Budget 2018: Cost of cigarettes to rise
Chancellor Philip Hammond has announced that the tobacco tax escalator will remain at 2% above inflation. This means that on top of September’s inflation rate of 2.4%, a further 24p will be added, excluding inflation, to a standard-priced pack of cigarettes. The increase will take the average price for a pack of cigarettes to over £10.
Hand rolling tobacco taxes will go up by 3% above inflation.
See also: ASH press release, ASH comment on Budget: Missed opportunity
Source: The Sun, 30 October 2018
London: Brent Council launches campaign against paan spitting
People caught spitting paan in the street could face a fine of £100, after Brent Council launched a campaign against the practice. Paan is a combination of leaf and nut, which is chewed, often with tobacco, to produce stimulant effects. It is popular in Asian communities and is widely available across Brent.
The council has urged users not to spit out the mixture onto roads and pavements as it can leave a distinctive red stain. Councillor Krupa Sheth, responsible for the environment at Brent Council, said the campaign highlights that such action will not be tolerated in the borough.
Source: Harrow Times, 29 October 2018
Finnish Medical Association seeks total ban on snus tobacco
The Finnish Medical Association (FMA) says the import of snus, an orally-ingested tobacco product, should be banned altogether. Snus is legal in neighbouring Sweden.
As part of its agenda to reduce tobacco use in Finland, a working group of the Ministry of Social Affairs and Health proposed in May that the daily limit on snus imports should be lowered from 1 kg to 100 grams.
According to the FMA, this does not go far enough.
“Selling snus is illegal in Finland. Therefore it would be more logical to completely prohibit its import, instead of just reducing the allowed amount.” the FMA said in a response to the proposal.
Source: Uutiset, 29 October 2018
Editorial: E-cigarette policy should consider environmental effects
An editorial in the American Journal of Public Health argues that health policy debates around e-cigarettes need to consider the health of the environment too. Each stage of the e-cigarette product lifecycle, including mining, manufacturing, using and disposing, could pose a potential environmental harm, wrote Yogi Hale Hendlin of the Center for Tobacco Control Research and Education at the University of California, San Francisco.
“Anytime we make something that is disposable, we’re essentially stealing from the future… In 2015, more than 58 million e-cigarettes and refills were sold in the U.S. at grocery stores and convenience stores, which doesn’t include vape shops or online sales” Hendlin writes.
See also: BMJ Editorial: Tobacco smoke and environmental injustice
Source: Reuters, 30 October 2018
Barnsley: Council warned market smoke ban might be ‘unlawful’
Barnsley Council intends to prevent the sale of smoking related goods in a new shopping complex that will fully open later this year. However, solicitors acting on the behalf of market traders have challenged the upcoming ban and have written to the council arguing that the ban would be in conflict with traders’ legal rights.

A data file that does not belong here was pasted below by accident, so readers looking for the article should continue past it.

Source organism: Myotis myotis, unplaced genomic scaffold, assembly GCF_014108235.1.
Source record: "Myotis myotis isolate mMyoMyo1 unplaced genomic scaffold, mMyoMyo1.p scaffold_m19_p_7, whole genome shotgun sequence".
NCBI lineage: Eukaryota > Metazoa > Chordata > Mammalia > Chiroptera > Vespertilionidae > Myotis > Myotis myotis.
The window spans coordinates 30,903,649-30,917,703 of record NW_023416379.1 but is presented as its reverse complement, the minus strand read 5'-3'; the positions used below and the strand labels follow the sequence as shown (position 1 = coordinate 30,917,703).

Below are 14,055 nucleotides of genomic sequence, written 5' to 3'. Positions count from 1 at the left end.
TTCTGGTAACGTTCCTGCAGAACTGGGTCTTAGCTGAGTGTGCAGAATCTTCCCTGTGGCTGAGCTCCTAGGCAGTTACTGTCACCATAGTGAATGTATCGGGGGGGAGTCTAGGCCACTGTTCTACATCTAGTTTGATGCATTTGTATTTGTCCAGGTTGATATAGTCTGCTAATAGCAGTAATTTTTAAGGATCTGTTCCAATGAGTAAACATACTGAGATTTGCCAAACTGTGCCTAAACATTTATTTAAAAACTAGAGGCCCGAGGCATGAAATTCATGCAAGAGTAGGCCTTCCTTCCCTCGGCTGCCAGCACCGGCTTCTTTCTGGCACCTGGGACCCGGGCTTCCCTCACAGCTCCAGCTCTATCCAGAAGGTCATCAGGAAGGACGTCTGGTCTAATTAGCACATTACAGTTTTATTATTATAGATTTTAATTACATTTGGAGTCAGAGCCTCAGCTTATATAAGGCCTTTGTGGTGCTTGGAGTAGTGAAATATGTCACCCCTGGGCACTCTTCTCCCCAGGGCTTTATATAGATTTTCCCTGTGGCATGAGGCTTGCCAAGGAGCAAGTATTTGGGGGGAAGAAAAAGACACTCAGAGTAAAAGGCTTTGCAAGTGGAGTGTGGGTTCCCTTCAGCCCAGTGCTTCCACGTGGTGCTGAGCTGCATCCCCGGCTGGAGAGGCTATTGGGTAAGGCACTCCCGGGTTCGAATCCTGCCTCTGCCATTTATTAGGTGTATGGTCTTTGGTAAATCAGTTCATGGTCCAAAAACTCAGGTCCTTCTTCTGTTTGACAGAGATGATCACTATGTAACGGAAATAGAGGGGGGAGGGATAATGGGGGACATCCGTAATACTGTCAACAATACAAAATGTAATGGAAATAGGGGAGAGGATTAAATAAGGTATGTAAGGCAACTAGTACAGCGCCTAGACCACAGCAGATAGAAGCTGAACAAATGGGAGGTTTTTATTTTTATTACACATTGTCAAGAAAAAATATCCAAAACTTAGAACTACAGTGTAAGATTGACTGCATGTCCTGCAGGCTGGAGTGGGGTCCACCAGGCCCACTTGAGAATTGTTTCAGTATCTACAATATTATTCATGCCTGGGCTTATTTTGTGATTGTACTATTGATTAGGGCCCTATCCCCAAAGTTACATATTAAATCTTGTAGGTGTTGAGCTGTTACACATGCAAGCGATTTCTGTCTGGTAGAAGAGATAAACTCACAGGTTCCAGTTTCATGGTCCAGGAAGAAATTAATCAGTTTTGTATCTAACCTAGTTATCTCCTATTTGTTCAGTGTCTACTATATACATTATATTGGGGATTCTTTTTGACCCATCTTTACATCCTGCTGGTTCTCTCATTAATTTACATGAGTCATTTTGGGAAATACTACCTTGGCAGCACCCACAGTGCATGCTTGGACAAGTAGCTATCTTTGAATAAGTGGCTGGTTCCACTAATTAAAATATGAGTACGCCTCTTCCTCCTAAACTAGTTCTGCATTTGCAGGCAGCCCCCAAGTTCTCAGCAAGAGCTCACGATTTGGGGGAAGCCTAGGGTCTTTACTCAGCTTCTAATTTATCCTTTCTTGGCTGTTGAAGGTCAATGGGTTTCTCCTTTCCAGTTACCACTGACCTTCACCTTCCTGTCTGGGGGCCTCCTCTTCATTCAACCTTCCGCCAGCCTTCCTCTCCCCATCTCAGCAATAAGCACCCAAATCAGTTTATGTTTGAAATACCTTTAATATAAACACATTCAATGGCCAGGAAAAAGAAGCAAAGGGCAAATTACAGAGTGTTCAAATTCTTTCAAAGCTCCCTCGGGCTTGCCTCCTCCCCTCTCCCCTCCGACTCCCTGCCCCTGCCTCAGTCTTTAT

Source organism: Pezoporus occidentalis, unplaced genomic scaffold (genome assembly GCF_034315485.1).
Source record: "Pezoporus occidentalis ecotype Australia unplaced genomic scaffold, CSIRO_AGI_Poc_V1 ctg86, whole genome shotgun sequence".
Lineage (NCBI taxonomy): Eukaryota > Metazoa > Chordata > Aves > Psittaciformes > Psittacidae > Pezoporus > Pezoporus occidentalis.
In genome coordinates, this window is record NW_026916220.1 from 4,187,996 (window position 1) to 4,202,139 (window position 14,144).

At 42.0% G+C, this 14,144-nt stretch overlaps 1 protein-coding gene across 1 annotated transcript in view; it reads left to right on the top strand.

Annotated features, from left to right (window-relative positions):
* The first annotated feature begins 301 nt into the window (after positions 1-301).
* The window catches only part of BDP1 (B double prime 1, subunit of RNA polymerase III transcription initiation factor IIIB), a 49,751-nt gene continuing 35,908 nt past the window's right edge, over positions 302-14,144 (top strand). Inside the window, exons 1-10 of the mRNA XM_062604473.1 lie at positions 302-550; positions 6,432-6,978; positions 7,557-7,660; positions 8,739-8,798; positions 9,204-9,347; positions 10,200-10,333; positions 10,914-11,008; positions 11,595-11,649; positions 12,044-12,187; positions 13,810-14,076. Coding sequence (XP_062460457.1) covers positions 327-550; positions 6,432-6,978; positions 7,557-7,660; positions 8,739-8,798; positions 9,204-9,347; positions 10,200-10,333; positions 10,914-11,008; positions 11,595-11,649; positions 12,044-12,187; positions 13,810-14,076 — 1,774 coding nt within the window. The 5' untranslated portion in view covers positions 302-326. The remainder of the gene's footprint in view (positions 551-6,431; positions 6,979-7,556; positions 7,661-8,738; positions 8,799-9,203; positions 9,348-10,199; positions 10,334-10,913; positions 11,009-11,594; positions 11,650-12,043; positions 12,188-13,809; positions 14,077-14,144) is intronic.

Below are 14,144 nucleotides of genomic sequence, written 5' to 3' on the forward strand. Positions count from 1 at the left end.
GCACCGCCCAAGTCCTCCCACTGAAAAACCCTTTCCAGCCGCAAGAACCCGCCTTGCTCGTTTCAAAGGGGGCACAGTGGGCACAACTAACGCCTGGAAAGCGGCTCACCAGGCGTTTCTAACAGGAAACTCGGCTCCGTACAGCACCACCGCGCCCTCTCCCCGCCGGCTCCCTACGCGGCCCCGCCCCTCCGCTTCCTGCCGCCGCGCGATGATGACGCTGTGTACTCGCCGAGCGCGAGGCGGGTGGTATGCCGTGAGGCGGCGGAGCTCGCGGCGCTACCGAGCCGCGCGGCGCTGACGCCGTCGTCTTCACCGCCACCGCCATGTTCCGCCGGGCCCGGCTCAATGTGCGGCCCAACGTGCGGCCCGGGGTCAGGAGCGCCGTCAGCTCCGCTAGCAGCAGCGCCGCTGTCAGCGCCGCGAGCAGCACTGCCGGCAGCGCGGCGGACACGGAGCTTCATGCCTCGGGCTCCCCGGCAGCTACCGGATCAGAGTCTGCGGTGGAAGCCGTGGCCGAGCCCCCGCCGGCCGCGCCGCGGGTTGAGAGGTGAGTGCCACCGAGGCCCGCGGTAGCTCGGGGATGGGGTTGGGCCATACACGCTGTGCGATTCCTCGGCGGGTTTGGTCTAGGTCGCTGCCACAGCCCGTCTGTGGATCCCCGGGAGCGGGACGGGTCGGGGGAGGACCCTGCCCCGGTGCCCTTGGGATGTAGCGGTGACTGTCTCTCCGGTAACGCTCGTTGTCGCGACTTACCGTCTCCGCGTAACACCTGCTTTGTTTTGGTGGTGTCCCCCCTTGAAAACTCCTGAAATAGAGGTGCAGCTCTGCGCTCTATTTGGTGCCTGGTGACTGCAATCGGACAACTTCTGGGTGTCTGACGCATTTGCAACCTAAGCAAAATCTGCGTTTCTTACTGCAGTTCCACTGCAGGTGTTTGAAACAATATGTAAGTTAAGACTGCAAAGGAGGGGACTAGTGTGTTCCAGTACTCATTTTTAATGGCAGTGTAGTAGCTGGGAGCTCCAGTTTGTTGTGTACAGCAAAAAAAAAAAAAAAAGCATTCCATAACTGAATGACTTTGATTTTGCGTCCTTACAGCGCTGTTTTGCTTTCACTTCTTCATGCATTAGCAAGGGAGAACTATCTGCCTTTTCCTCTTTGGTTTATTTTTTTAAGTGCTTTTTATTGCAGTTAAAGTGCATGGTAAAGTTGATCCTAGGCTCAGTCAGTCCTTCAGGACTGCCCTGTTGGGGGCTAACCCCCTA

The council is planning a range of measures for new developments, with an aim to improve the town’s health. This includes encouraging healthy eating food outlets and extending its work to reduce smoking, putting tobacco use out of the sight of children, so they have no ‘role model’ to follow in future.
Source: Barnsley Chronicle, 18 September 2018
Sheffield: Council targets shisha users in health campaign
Sheffield council has launched a health campaign aimed at shisha users, saying that smoking shisha for an hour is equivalent to smoking 100 cigarettes. Since June, Sheffield City Council has prosecuted a number of bars across the city, issuing £15,000 in fines for breaking the ban on smoking in work places.
The authority is now targeting users in a campaign on social media.
Greg Fell, director of public health in the city, said some people believe it is safer than smoking traditional cigarettes. “We want people to know shisha is not safe and to inform them about the risks”, he added.
Source: BBC News, 18 September 2018
World Health Organisation calls on Pakistan to introduce uniform tobacco taxation structure
The World Health Organisation (WHO) has called upon the government of Pakistan to simplify its tobacco taxation. Its core suggestions are to implement a uniform tax structure, increase tobacco taxation to 70% of the retail price and immediately withdraw the ‘third tier’ of taxation introduced by the previous government. Cigarette brands sold in Pakistan are placed into three tiers of tax, with most in the ‘third tier’ which applies the lowest taxes.
The prevalence of tobacco product use in Pakistan is very high (19.1%), particularly among men (31.8%). Moreover, 70% people in Pakistan are exposed to secondhand smoke at indoor workplaces which is also damaging.
Pakistan has signed and ratified the WHO Framework Convention on Tobacco Control and there are many measures it is yet to enforce. Stricter implementation of existing laws on tobacco control, a comprehensive ban on tobacco advertising, promotion and sponsorship and increase in tobacco taxation have the potential for visible impact.
Source: The News, 18 September 2018
Finns accused of smuggling tonnes of Swedish snus across the border
Snus, moist oral tobacco snuff, has been banned from being sold anywhere in the EU since 1992, apart from in Sweden which negotiated an exemption to the ban when it joined the Union in 1995. Eight people are now suspected of having smuggled more than 12 tonnes of snus from Sweden to neighbouring Finland between 2016 and 2018, the Finnish customs authority said on Monday. The eight suspects are accused of smuggling and aggravated tax fraud.
Source: The Local Sweden, 18 September 2018